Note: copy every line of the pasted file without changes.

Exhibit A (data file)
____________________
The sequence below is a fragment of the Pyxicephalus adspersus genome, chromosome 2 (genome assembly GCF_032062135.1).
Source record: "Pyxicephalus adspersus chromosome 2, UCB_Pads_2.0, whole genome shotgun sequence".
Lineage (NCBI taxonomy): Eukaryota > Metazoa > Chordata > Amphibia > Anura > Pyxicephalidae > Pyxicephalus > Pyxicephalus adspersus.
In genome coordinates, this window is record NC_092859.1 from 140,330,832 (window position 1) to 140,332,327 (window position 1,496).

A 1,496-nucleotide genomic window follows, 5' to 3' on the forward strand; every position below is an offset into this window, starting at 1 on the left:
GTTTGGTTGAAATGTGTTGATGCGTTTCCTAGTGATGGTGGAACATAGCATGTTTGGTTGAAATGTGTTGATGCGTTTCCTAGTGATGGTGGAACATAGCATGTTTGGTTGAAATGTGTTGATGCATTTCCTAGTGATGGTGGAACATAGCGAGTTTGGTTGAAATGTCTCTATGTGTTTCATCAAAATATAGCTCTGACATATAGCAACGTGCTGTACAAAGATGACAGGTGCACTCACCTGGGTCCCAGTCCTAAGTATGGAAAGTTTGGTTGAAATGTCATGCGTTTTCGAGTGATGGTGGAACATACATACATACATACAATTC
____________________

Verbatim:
The sequence below is a fragment of the Pyxicephalus adspersus genome, chromosome 2 (genome assembly GCF_032062135.1).
Source record: "Pyxicephalus adspersus chromosome 2, UCB_Pads_2.0, whole genome shotgun sequence".
Lineage (NCBI taxonomy): Eukaryota > Metazoa > Chordata > Amphibia > Anura > Pyxicephalidae > Pyxicephalus > Pyxicephalus adspersus.
In genome coordinates, this window is record NC_092859.1 from 140,330,832 (window position 1) to 140,332,327 (window position 1,496).

A 1,496-nucleotide genomic window follows, 5' to 3' on the forward strand; every position below is an offset into this window, starting at 1 on the left:
GTTTGGTTGAAATGTGTTGATGCGTTTCCTAGTGATGGTGGAACATAGCATGTTTGGTTGAAATGTGTTGATGCGTTTCCTAGTGATGGTGGAACATAGCATGTTTGGTTGAAATGTGTTGATGCATTTCCTAGTGATGGTGGAACATAGCGAGTTTGGTTGAAATGTCTCTATGTGTTTCATCAAAATATAGCTCTGACATATAGCAACGTGCTGTACAAAGATGACAGGTGCACTCACCTGGGTCCCAGTCCTAAGTATGGAAAGTTTGGTTGAAATGTCATGCGTTTTCGAGTGATGGTGGAACATACATACATACATACAATTC